Phosphoinositide 3-kinase acts through RAC and Cdc42 during agrin-induced acetylcholine receptor clustering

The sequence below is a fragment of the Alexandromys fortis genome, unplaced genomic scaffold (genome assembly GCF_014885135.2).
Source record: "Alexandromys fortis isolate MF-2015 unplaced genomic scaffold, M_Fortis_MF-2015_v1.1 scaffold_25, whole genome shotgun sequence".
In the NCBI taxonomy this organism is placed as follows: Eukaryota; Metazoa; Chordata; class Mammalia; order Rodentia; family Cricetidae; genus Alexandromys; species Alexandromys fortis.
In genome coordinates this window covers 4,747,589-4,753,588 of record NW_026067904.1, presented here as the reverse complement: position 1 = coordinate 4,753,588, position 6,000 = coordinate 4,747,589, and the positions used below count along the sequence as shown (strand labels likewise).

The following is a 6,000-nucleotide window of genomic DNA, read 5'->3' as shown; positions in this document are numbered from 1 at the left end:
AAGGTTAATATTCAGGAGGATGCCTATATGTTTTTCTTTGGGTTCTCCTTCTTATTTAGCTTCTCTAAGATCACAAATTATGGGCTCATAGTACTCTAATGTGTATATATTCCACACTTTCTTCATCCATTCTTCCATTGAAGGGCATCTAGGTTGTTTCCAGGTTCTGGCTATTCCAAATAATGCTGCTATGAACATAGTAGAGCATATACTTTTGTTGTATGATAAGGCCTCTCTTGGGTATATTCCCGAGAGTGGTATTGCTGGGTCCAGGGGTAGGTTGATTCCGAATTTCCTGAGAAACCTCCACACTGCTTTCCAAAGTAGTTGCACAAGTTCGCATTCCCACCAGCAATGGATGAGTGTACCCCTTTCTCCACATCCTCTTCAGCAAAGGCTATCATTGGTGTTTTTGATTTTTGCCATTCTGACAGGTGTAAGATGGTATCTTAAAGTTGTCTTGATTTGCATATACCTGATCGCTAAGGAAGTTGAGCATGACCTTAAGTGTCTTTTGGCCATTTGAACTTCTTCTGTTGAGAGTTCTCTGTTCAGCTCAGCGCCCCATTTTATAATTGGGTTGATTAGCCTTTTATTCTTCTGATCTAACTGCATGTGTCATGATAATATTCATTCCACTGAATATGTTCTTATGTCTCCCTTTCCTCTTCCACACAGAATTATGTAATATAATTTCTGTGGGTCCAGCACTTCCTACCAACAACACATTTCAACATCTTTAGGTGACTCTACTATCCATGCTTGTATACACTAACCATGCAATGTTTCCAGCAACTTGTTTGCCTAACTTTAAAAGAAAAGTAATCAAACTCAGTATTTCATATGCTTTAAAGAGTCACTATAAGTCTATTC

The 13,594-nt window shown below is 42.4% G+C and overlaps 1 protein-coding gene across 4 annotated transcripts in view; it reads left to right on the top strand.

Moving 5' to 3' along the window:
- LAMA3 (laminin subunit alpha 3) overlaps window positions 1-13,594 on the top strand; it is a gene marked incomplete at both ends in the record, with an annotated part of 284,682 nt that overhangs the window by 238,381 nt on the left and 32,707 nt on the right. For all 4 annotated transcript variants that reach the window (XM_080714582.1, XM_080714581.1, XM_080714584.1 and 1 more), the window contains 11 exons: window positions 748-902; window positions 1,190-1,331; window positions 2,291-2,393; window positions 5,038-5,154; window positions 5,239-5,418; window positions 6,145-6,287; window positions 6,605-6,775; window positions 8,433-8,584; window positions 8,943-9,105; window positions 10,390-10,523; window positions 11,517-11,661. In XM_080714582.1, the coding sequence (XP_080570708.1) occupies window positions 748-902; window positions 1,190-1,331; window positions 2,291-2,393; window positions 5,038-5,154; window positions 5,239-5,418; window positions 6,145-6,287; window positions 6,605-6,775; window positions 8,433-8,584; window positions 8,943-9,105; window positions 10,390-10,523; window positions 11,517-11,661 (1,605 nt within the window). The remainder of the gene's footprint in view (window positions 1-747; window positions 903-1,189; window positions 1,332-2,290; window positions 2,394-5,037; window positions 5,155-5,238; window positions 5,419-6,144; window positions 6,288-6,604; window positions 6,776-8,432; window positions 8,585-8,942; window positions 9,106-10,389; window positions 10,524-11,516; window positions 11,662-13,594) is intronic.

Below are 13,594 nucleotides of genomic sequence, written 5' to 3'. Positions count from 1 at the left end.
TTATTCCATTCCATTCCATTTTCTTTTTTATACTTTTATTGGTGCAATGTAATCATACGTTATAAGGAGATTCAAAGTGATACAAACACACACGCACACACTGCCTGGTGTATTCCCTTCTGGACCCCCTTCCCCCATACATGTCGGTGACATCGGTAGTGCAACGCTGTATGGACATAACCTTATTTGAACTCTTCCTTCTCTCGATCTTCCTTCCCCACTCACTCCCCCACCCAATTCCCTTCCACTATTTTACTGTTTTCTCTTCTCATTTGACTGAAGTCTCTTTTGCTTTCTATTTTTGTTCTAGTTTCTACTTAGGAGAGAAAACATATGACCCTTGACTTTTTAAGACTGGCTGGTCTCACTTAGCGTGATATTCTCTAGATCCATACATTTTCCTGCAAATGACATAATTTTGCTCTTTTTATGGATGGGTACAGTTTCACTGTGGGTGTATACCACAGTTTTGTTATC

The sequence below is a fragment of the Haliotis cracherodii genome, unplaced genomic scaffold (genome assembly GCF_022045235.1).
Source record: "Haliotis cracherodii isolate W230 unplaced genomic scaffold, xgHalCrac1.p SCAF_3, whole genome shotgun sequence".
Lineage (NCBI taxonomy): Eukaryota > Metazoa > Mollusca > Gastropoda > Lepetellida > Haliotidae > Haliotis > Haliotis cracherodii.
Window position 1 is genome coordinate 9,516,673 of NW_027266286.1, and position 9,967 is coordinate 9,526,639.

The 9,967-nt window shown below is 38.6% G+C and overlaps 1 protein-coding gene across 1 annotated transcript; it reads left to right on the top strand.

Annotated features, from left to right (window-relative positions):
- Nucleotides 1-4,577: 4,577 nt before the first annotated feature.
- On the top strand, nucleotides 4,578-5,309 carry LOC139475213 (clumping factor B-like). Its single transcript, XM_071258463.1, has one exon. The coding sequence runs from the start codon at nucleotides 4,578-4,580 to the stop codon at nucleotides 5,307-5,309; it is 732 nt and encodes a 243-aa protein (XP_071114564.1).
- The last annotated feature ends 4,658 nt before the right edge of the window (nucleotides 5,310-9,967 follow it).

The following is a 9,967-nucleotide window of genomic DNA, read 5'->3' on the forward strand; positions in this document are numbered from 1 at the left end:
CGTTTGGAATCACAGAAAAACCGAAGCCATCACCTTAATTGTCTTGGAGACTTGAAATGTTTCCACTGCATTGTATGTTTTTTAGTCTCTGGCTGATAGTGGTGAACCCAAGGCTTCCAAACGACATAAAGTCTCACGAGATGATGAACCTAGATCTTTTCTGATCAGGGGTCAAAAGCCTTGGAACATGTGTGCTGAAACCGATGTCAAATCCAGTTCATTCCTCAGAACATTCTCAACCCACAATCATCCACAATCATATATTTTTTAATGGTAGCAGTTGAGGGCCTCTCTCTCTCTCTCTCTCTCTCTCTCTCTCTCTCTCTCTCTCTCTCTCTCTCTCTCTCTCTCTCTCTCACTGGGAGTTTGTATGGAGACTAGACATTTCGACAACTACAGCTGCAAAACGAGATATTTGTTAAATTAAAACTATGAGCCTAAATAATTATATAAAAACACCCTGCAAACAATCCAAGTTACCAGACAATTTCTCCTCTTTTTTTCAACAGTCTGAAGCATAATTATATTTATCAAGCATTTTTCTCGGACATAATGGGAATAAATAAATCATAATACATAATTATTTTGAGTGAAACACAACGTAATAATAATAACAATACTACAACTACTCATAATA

The formation of the neuromuscular junction (NMJ) is regulated by the nerve-derived heparan sulfate proteoglycan agrin and the muscle-specific kinase MuSK. Agrin induces a signal transduction pathway via MuSK, which promotes the reorganization of the postsynaptic muscle membrane. Activation of MuSK leads to the phosphorylation and redistribution of acetylcholine receptors (AChRs) and other postsynaptic proteins to synaptic sites. The accumulation of high densities of AChRs at postsynaptic regions represents a hallmark of NMJ formation and is required for proper NMJ function. Here we show that phosphoinositide 3-kinase (PI3-K) represents a component of the agrin/MuSK signaling pathway. Muscle cells treated with specific PI3-K inhibitors are unable to form full-size AChR clusters in response to agrin and AChR phosphorylation is reduced. Moreover, agrin-induced activation of Rac and Cdc42 is impaired in the presence of PI3-K inhibitors. PI3-K is localized to the postsynaptic muscle membrane consistent with a role during agrin/MuSK signaling. These results put PI3-K downstream of MuSK as regulator of AChR phosphorylation and clustering. Its role during agrin-stimulated Rac and Cdc42 activation suggests a critical function during cytoskeletal reorganizations, which lead to the redistribution of actin-anchored AChRs. © 2007 Wiley Periodicals, Inc. Develop Neurobiol, 2007.